Educate your lawmakers about the fact that rape is the most underreported crime in the United States and explain the common reasons why survivors routinely choose not to report to the police, such as:

  • Fear or distrust of law enforcement, particularly in already heavily policed communities, or among survivors who have been assaulted by police officers
  • Desire to protect their perpetrator, who may be a former (or current) partner, family member, boss, professor, or friend
  • Unwillingness to participate in a time-intensive, often re-traumatizing criminal process that can take years to resolve
  • Recognition that the criminal justice system creates and perpetuates violence rather than meaningfully reducing it. For instance, people of color and low-income people are disproportionately incarcerated, and rape itself is rampant and unchecked in prisons.
  • Fear of deportation or criminalization themselves
  • Recognition of law enforcement’s historical and enduring failure to hold perpetrators accountable
  • State laws’ failure to recognize certain acts as violent (e.g., emotional or financial abuse, or cyber-harassment)
  • State laws’ failure to recognize certain victims (e.g., male and gender-queer survivors)

3. Mandatory reporting bills make it more difficult for survivors to receive the Title IX services and accommodations to which they are entitled.

Time and again we hear from survivors that, if their reports to campus officials were to go to police without their consent, they wouldn’t report to anyone at all. In fact, Know Your IX and the National Alliance to End Sexual Violence (NAESV) conducted an online survey in March 2015 to gauge survivors’ beliefs about the criminal justice system, victim autonomy, and reporting. Almost 90% of survivors said that campus victims should retain the right to choose whether and to whom to report. Eighty-eight percent (88%) said that, were campuses required to turn rape reports over to the police (without survivors’ consent), they believe fewer victims would report to anyone at all. Seventy-two percent (72%) were concerned that such requirements would lead to survivors being “forced to participate in the criminal justice system / go to trial.”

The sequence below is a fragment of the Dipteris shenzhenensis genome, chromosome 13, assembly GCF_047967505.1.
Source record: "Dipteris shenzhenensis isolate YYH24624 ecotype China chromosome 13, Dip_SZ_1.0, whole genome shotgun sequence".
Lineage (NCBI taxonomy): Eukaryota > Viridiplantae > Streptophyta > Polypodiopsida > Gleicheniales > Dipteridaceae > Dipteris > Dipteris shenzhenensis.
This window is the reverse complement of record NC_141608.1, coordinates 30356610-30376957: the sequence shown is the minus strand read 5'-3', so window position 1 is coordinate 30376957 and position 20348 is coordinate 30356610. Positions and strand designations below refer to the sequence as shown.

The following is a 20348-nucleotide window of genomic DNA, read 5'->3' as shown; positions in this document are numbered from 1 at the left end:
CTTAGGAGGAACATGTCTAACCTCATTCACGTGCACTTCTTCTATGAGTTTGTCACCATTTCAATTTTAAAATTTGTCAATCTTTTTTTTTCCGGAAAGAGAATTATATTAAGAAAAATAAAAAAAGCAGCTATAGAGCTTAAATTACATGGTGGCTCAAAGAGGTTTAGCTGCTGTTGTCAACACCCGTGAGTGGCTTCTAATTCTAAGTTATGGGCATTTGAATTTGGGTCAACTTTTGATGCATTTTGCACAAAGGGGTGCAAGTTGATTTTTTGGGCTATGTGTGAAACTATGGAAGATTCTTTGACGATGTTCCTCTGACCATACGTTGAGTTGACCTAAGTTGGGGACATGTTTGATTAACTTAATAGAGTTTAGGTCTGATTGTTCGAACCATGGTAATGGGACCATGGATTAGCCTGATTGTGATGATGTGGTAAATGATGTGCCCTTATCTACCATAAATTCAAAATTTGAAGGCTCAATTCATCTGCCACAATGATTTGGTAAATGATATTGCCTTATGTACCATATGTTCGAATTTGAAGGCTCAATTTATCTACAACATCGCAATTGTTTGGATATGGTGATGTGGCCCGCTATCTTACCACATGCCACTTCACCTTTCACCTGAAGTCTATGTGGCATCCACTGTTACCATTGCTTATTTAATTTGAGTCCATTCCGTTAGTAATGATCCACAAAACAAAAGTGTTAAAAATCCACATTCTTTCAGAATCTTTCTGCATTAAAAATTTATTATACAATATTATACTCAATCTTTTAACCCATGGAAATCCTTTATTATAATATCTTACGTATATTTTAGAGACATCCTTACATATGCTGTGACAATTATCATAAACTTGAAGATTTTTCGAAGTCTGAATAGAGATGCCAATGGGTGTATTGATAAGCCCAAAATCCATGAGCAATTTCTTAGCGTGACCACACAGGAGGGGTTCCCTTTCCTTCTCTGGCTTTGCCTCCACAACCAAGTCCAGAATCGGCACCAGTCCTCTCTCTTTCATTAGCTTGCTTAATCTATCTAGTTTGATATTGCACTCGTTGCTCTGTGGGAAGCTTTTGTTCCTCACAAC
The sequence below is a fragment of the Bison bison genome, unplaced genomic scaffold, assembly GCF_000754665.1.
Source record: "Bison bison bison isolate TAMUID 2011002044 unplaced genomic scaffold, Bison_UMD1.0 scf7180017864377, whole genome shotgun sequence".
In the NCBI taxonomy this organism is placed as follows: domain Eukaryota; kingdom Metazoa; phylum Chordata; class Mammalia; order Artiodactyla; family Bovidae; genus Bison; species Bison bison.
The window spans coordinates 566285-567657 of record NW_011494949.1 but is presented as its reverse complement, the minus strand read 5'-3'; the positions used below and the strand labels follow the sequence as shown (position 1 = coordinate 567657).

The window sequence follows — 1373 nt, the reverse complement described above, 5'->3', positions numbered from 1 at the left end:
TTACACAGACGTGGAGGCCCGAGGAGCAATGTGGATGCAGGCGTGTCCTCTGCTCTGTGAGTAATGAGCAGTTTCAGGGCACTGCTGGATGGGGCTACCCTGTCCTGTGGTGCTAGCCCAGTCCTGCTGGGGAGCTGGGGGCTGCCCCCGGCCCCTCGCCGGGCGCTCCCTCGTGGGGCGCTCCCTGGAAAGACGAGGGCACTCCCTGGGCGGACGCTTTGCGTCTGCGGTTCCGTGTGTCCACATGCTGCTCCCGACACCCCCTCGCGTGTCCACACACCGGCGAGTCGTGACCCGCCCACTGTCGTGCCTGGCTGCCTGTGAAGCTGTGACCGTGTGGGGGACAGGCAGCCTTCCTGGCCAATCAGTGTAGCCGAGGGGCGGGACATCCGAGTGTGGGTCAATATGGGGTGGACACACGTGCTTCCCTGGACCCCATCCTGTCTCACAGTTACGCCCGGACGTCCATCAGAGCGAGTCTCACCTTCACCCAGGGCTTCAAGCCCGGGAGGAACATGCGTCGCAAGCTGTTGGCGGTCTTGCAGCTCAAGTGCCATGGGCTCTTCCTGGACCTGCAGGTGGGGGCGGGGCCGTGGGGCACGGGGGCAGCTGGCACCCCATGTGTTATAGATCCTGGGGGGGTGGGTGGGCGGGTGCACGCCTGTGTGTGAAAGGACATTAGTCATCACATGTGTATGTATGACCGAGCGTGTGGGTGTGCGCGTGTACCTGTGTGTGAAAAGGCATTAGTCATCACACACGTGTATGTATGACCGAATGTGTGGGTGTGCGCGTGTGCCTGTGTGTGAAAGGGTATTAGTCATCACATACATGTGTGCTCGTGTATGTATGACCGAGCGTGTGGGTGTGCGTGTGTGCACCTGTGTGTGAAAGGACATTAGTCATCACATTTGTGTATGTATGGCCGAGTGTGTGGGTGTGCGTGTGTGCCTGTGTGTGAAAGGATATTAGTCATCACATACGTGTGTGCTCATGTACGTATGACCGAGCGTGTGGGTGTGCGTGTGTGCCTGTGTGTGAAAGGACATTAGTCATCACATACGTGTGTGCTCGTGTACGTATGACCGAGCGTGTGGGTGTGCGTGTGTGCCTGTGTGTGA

Mandatory referral policies would result in survivors losing out on many of the Title IX-mandated services and accommodations to which they are entitled, such as free counseling services, academic tutoring, dorm changes, no-penalty course withdrawals, and access to disciplinary proceedings. Without these supports, many survivors would see their grades plummet, lose scholarships, or be forced to drop out of school altogether.

To put it simply: Survivors need Title IX’s protections – and to feel safe accessing them – in order to stay in school.

4. Mandatory reporting bills reduce survivors’ autonomy when lawmakers should be working to increase the number of options available to victims in the wake of violence instead.